3.13. Isolating CPUs Using tuned-profiles-realtime
- removing all user-space threads;
- removing any unbound kernel threads (bound kernel threads are tied to a specific CPU and may not be moved);
- removing interrupts by modifying the
/proc/irq/N/smp_affinityproperty of each Interrupt Request (IRQ) number N in the system.
isolated_cores=cpulistconfiguration option of the tuned-profiles-realtime package.
Choosing CPUs to Isolate
- If you have a multi-threaded application where threads need to communicate with one another by sharing cache, then they may need to be kept on the same NUMA node or physical socket.
- If you run multiple unrelated real-time applications, then separating the CPUs by NUMA node or socket may be suitable.
- To show the layout of available CPUs in physical packages, use the
lstopo-no-graphics --no-io --no-legend --of txtcommand:
Figure 3.1. Showing the layout of CPUs using
lstopo-no-graphicsThe above command is useful for multi-threaded applications, because it shows how many cores and sockets are available and the logical distance of the NUMA nodes.Additionally, the hwloc-gui package provides the
lstopocommand, which produces graphical output.
- For further information about the CPUs, such as the distance between nodes, use the
numactl --hardwareavailable: 2 nodes (0-1) node 0 cpus: 0 1 2 3 node 0 size: 16159 MB node 0 free: 6323 MB node 1 cpus: 4 5 6 7 node 1 size: 16384 MB node 1 free: 10289 MB node distances: node 0 1 0: 10 21 1: 21 10
Isolating CPUs Using tuned's
isolcpus=cpuliston the kernel boot command line. The recommended way to do this for Red Hat Enterprise Linux for Real Time is to use the
tuneddaemon and its tuned-profiles-realtime package.
isolcpusboot parameter, follow these steps:
- Install the tuned package and the tuned-profiles-realtime package:
yum install tuned tuned-profiles-realtime
- In file
/etc/tuned/realtime-variables.conf, set the configuration option
isolated_cores=cpulist, where cpulist is the list of CPUs that you want to isolate. The list is separated with commas and can contain single CPU numbers or ranges, for example:
isolated_cores=0-3,5,7The above line would isolate CPUs 0, 1, 2, 3, 5, and 7.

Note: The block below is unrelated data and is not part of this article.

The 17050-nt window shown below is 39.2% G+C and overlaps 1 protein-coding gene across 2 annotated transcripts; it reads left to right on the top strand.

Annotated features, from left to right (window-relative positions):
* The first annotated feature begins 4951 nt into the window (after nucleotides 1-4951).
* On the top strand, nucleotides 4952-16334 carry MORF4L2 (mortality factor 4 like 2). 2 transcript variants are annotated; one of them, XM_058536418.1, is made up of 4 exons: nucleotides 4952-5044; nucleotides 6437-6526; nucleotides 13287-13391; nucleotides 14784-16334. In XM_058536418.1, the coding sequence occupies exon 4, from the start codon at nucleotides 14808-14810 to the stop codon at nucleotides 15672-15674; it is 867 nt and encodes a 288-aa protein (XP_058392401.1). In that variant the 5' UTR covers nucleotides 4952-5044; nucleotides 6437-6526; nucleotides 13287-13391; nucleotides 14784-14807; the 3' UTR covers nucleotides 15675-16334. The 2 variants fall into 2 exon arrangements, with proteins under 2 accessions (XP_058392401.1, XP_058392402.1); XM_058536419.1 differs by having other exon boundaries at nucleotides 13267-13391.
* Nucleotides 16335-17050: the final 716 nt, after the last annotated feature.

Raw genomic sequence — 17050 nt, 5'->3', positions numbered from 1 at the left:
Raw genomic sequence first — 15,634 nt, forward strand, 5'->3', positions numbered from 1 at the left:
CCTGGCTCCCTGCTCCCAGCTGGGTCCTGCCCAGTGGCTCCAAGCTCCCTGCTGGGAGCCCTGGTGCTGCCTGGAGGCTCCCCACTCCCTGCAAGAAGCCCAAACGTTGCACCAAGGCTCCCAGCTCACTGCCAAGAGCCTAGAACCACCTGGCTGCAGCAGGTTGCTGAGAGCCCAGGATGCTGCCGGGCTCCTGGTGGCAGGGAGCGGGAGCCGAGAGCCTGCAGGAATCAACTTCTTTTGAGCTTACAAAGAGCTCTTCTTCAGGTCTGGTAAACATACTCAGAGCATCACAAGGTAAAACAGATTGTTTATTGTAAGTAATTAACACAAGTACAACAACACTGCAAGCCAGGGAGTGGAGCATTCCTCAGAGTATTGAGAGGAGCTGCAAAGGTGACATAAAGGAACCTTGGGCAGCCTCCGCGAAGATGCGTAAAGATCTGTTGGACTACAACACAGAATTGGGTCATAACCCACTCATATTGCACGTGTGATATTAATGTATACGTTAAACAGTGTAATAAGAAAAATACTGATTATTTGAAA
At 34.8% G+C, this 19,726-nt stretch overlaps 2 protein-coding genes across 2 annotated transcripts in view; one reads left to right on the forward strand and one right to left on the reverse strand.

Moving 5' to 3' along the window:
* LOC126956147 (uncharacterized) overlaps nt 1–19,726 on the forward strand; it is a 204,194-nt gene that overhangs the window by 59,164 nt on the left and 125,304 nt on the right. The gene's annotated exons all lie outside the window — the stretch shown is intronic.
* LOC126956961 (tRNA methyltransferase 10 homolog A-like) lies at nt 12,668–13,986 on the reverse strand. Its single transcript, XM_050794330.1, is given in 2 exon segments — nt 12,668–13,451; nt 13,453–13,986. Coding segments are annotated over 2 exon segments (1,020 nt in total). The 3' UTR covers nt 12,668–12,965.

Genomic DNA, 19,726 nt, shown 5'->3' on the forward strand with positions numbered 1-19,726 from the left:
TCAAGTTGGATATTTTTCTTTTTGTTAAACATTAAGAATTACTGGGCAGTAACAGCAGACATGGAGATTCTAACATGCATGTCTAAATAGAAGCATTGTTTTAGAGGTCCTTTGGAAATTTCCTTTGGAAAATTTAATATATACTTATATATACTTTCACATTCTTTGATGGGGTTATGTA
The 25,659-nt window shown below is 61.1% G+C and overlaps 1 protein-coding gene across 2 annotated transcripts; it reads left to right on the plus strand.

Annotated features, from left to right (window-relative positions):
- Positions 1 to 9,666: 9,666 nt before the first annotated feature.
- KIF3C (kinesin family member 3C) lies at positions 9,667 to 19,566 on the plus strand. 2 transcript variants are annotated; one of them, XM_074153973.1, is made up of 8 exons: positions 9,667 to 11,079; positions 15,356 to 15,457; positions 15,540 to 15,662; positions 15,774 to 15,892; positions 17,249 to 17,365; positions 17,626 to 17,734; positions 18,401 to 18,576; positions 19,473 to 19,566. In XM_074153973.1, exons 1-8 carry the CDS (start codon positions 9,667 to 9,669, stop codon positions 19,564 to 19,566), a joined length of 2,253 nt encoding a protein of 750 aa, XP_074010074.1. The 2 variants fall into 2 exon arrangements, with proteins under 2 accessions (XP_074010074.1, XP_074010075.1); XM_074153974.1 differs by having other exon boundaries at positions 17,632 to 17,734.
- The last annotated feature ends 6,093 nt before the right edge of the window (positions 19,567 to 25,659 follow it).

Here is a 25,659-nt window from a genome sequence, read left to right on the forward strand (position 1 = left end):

Example 3.3. Isolating CPUs with Communicating threadsIn a two socket system with 8 cores, where NUMA node zero has cores 0-3 and NUMA node one has cores 4-8, to allocate two cores for a multi-threaded application, add this line:
tuned-profiles-realtimeprofile is activated, the
isolcpus=4,5parameter will be added to the boot command line. This will prevent any user-space threads from being assigned to CPUs 4 and 5.
Example 3.4. Isolating CPUs with Non-communicating threadsIf you wanted to pick CPUs from different NUMA nodes for unrelated applications, you could specify:
isolated_cores=0,4This would prevent any user-space threads from being assigned to CPUs 0 and 4.
- Activate the
tunedprofile using the
tuned-admutility and then reboot:
~]# tuned-adm profile realtime ~]# reboot
- Upon reboot, verify that the selected CPUs have been isolated by searching for the
isolcpusparameter at the boot command line:
cat /proc/cmdline | grep isolcpusBOOT_IMAGE=/vmlinuz-3.10.0-394.rt56.276.el7.x86_64 root=/dev/mapper/rhel_foo-root ro crashkernel=auto rd.lvm.lv=rhel_foo/root rd.lvm.lv=rhel_foo/swap console=ttyS0,115200n81 isolcpus=0,4
Isolating CPUs Using the
nohz_fullkernel boot parameters can also be specified in
/etc/tuned/realtime-variables.confto isolate CPUs:
- May be used to reduce timer activity on a particular set of CPUs. The
nohzparameter is mainly used to reduce timer interrupts happening on idle CPUs. This helps battery life by allowing the idle CPUs to run in reduced power mode. While not being directly useful for real-time response time, the
nohzparameter does not directly hurt real-time response time and is required to activate the next parameter which *does* have positive implications for real-time performance.
nohz_fullparameter is used to treat a list of CPUs differently, with respect to timer ticks. If a CPU is listed as a nohz_full CPU and there is only one runnable task on the CPU, then the kernel will stop sending timer ticks to that CPU, so more time may be spent running the application and less time spent servicing interrupts and context switching.